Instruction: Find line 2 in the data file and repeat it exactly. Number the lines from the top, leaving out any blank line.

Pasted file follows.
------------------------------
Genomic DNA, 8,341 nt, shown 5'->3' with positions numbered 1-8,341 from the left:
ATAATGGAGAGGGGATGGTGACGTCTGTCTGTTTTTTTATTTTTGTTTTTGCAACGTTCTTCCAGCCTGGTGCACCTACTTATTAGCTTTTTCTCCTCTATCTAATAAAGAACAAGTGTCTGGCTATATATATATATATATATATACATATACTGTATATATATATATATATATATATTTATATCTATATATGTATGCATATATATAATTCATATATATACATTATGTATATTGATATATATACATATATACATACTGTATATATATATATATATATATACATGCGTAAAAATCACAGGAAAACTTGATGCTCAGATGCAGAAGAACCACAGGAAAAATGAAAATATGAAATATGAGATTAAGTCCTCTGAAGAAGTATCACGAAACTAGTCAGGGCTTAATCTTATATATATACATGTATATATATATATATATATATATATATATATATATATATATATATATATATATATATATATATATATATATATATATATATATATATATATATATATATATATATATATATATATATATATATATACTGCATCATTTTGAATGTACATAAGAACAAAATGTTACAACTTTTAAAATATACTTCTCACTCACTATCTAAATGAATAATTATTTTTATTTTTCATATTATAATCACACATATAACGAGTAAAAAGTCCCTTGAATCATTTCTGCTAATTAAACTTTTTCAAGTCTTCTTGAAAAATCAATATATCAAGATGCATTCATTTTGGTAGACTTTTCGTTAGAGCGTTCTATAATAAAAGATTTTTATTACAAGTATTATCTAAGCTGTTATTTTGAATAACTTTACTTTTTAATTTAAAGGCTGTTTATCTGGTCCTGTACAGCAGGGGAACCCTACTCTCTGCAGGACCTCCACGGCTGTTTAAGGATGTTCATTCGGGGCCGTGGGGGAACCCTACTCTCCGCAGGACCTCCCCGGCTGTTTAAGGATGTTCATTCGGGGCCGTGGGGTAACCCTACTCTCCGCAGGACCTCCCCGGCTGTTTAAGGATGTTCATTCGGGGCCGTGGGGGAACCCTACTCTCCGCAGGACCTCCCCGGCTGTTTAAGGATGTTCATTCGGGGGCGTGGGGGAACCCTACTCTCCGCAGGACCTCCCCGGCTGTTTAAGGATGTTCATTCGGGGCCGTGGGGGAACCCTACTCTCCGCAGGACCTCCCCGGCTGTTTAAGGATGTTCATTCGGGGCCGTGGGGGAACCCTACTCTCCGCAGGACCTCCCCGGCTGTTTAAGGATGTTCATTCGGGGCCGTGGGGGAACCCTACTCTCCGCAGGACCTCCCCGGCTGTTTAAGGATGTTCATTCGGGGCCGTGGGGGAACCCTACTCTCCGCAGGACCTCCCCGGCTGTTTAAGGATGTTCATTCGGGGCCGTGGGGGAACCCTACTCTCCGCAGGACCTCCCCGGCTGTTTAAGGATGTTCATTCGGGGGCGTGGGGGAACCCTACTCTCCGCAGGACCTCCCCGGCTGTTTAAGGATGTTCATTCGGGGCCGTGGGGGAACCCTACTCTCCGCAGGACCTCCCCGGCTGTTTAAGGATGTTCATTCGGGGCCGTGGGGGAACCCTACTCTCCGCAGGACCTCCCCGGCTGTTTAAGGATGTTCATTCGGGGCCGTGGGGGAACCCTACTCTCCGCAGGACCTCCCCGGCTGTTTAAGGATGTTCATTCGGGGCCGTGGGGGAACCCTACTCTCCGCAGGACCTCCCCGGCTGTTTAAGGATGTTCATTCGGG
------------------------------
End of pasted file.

ATAATGGAGAGGGGATGGTGACGTCTGTCTGTTTTTTTATTTTTGTTTTTGCAACGTTCTTCCAGCCTGGTGCACCTACTTATTAGCTTTTTCTCCTCTATCTAATAAAGAACAAGTGTCTGGCTATATATATATATATATATATACATATACTGTATATATATATATATATATATATTTATATCTATATATGTATGCATATATATAATTCATATATATACATTATGTATATTGATATATATACATATATACATACTGTATATATATATATATATATATACATGCGTAAAAATCACAGGAAAACTTGATGCTCAGATGCAGAAGAACCACAGGAAAAATGAAAATATGAAATATGAGATTAAGTCCTCTGAAGAAGTATCACGAAACTAGTCAGGGCTTAATCTTATATATATACATGTATATATATATATATATATATATATATATATATATATATATATATATATATATATATATATATATATATATATATATATATATATATATATATATATATATATATATATATATATATATATATATACTGCATCATTTTGAATGTACATAAGAACAAAATGTTACAACTTTTAAAATATACTTCTCACTCACTATCTAAATGAATAATTATTTTTATTTTTCATATTATAATCACACATATAACGAGTAAAAAGTCCCTTGAATCATTTCTGCTAATTAAACTTTTTCAAGTCTTCTTGAAAAATCAATATATCAAGATGCATTCATTTTGGTAGACTTTTCGTTAGAGCGTTCTATAATAAAAGATTTTTATTACAAGTATTATCTAAGCTGTTATTTTGAATAACTTTACTTTTTAATTTAAAGGCTGTTTATCTGGTCCTGTACAGCAGGGGAACCCTACTCTCTGCAGGACCTCCACGGCTGTTTAAGGATGTTCATTCGGGGCCGTGGGGGAACCCTACTCTCCGCAGGACCTCCCCGGCTGTTTAAGGATGTTCATTCGGGGCCGTGGGGTAACCCTACTCTCCGCAGGACCTCCCCGGCTGTTTAAGGATGTTCATTCGGGGCCGTGGGGGAACCCTACTCTCCGCAGGACCTCCCCGGCTGTTTAAGGATGTTCATTCGGGGGCGTGGGGGAACCCTACTCTCCGCAGGACCTCCCCGGCTGTTTAAGGATGTTCATTCGGGGCCGTGGGGGAACCCTACTCTCCGCAGGACCTCCCCGGCTGTTTAAGGATGTTCATTCGGGGCCGTGGGGGAACCCTACTCTCCGCAGGACCTCCCCGGCTGTTTAAGGATGTTCATTCGGGGCCGTGGGGGAACCCTACTCTCCGCAGGACCTCCCCGGCTGTTTAAGGATGTTCATTCGGGGCCGTGGGGGAACCCTACTCTCCGCAGGACCTCCCCGGCTGTTTAAGGATGTTCATTCGGGGCCGTGGGGGAACCCTACTCTCCGCAGGACCTCCCCGGCTGTTTAAGGATGTTCATTCGGGGGCGTGGGGGAACCCTACTCTCCGCAGGACCTCCCCGGCTGTTTAAGGATGTTCATTCGGGGCCGTGGGGGAACCCTACTCTCCGCAGGACCTCCCCGGCTGTTTAAGGATGTTCATTCGGGGCCGTGGGGGAACCCTACTCTCCGCAGGACCTCCCCGGCTGTTTAAGGATGTTCATTCGGGGCCGTGGGGGAACCCTACTCTCCGCAGGACCTCCCCGGCTGTTTAAGGATGTTCATTCGGGGCCGTGGGGGAACCCTACTCTCCGCAGGACCTCCCCGGCTGTTTAAGGATGTTCATTCGGG